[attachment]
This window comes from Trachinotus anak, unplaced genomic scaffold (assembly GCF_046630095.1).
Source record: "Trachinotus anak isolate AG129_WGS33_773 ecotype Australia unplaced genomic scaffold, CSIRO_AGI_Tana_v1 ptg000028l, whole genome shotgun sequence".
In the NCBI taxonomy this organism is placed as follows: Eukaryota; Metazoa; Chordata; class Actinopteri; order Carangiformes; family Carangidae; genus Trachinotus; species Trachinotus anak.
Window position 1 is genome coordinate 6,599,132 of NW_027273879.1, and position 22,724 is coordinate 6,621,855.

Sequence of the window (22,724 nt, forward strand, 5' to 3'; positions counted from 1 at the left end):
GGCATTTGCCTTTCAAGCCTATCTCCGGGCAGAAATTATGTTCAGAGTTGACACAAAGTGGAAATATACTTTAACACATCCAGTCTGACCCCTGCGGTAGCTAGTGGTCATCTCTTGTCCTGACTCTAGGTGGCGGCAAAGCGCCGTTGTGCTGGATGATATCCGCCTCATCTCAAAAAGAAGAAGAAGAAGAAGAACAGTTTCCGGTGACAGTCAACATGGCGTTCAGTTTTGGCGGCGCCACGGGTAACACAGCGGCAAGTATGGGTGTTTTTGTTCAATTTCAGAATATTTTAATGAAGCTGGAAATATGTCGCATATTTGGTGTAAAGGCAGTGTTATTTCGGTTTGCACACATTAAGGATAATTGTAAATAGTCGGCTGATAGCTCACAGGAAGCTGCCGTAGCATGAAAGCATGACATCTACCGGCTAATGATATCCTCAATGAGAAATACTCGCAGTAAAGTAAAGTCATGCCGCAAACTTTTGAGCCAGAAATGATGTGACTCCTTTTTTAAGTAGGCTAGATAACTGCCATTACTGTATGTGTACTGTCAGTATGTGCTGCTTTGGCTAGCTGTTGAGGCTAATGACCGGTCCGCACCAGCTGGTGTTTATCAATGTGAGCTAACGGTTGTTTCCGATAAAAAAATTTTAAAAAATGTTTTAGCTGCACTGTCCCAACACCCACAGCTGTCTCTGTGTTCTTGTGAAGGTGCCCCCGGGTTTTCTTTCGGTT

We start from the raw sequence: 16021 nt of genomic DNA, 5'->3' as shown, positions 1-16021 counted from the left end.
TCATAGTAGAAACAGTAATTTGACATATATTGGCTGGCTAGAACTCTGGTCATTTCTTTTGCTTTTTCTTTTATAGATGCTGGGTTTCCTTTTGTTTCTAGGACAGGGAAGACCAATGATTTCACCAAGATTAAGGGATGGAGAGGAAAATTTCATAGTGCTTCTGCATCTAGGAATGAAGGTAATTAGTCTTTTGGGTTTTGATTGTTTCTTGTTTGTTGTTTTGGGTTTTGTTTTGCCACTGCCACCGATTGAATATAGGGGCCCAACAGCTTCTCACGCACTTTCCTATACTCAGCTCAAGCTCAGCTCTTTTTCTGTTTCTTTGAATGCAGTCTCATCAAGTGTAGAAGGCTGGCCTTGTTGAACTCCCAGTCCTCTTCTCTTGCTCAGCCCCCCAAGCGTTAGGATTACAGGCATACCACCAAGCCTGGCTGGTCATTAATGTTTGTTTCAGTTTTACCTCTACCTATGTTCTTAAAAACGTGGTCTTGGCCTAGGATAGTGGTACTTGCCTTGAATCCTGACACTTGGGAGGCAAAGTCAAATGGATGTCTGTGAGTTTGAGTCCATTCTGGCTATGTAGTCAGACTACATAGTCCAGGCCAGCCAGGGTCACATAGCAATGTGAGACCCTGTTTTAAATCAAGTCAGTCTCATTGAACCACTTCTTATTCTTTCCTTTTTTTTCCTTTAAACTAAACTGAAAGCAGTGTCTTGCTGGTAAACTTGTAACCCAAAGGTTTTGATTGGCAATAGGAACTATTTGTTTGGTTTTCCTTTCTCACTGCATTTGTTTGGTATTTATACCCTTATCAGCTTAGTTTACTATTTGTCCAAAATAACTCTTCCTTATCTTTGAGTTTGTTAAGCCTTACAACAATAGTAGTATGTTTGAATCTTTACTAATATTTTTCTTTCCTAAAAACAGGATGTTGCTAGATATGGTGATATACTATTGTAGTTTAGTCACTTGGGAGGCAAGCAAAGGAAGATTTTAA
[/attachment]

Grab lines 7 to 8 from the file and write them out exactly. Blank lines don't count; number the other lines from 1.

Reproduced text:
We start from the raw sequence: 16021 nt of genomic DNA, 5'->3' as shown, positions 1-16021 counted from the left end.
TCATAGTAGAAACAGTAATTTGACATATATTGGCTGGCTAGAACTCTGGTCATTTCTTTTGCTTTTTCTTTTATAGATGCTGGGTTTCCTTTTGTTTCTAGGACAGGGAAGACCAATGATTTCACCAAGATTAAGGGATGGAGAGGAAAATTTCATAGTGCTTCTGCATCTAGGAATGAAGGTAATTAGTCTTTTGGGTTTTGATTGTTTCTTGTTTGTTGTTTTGGGTTTTGTTTTGCCACTGCCACCGATTGAATATAGGGGCCCAACAGCTTCTCACGCACTTTCCTATACTCAGCTCAAGCTCAGCTCTTTTTCTGTTTCTTTGAATGCAGTCTCATCAAGTGTAGAAGGCTGGCCTTGTTGAACTCCCAGTCCTCTTCTCTTGCTCAGCCCCCCAAGCGTTAGGATTACAGGCATACCACCAAGCCTGGCTGGTCATTAATGTTTGTTTCAGTTTTACCTCTACCTATGTTCTTAAAAACGTGGTCTTGGCCTAGGATAGTGGTACTTGCCTTGAATCCTGACACTTGGGAGGCAAAGTCAAATGGATGTCTGTGAGTTTGAGTCCATTCTGGCTATGTAGTCAGACTACATAGTCCAGGCCAGCCAGGGTCACATAGCAATGTGAGACCCTGTTTTAAATCAAGTCAGTCTCATTGAACCACTTCTTATTCTTTCCTTTTTTTTCCTTTAAACTAAACTGAAAGCAGTGTCTTGCTGGTAAACTTGTAACCCAAAGGTTTTGATTGGCAATAGGAACTATTTGTTTGGTTTTCCTTTCTCACTGCATTTGTTTGGTATTTATACCCTTATCAGCTTAGTTTACTATTTGTCCAAAATAACTCTTCCTTATCTTTGAGTTTGTTAAGCCTTACAACAATAGTAGTATGTTTGAATCTTTACTAATATTTTTCTTTCCTAAAAACAGGATGTTGCTAGATATGGTGATATACTATTGTAGTTTAGTCACTTGGGAGGCAAGCAAAGGAAGATTTTAA